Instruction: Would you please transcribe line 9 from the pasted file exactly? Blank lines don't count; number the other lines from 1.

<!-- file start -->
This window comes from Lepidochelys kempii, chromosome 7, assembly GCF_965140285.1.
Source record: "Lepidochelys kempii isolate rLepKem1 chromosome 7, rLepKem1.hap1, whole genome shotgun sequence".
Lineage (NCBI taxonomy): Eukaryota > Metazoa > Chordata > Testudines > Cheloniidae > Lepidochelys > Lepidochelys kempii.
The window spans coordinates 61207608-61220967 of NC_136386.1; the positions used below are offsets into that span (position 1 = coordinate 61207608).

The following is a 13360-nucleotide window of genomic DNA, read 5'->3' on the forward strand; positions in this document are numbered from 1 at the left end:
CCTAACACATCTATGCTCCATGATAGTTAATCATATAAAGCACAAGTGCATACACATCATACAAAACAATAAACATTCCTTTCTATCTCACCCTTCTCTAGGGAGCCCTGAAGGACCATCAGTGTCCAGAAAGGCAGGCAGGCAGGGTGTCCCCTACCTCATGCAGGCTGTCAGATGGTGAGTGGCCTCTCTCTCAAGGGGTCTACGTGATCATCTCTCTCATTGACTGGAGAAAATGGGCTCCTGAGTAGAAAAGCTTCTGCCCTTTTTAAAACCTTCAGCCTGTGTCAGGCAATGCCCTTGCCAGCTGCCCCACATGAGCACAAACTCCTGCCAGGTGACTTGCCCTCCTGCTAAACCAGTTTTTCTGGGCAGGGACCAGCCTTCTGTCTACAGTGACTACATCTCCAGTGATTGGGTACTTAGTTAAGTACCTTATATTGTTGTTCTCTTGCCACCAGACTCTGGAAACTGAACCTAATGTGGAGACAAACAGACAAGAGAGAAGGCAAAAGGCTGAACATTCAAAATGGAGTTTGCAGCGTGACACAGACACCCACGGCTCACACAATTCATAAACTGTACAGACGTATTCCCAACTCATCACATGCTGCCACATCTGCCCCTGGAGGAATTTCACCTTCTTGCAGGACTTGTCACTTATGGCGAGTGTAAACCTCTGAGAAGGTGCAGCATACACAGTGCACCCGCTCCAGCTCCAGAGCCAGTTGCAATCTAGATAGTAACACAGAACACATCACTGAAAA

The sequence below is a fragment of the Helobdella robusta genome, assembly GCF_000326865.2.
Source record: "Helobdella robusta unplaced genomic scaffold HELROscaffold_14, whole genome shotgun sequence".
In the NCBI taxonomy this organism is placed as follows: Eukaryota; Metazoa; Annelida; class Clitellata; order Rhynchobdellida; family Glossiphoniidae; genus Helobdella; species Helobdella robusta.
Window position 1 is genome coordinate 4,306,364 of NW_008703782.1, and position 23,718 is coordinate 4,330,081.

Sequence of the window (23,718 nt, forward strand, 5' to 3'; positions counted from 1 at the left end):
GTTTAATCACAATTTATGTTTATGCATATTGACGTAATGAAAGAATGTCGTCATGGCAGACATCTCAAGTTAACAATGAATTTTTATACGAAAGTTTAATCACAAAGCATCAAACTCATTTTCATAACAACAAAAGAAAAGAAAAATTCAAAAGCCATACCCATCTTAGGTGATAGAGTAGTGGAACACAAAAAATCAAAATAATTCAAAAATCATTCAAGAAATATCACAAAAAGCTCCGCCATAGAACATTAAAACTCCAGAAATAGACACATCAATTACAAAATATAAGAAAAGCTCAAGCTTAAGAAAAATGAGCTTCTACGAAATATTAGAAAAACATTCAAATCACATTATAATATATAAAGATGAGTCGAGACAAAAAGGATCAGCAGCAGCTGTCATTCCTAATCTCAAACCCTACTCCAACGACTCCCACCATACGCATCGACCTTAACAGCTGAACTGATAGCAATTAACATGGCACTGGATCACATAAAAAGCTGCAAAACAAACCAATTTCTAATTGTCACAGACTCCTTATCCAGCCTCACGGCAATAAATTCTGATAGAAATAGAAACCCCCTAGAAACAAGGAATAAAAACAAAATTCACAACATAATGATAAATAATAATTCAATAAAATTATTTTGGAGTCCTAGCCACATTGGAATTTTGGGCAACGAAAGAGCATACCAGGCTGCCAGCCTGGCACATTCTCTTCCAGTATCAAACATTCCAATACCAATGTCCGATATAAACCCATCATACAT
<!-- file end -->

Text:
In the NCBI taxonomy this organism is placed as follows: Eukaryota; Metazoa; Annelida; class Clitellata; order Rhynchobdellida; family Glossiphoniidae; genus Helobdella; species Helobdella robusta.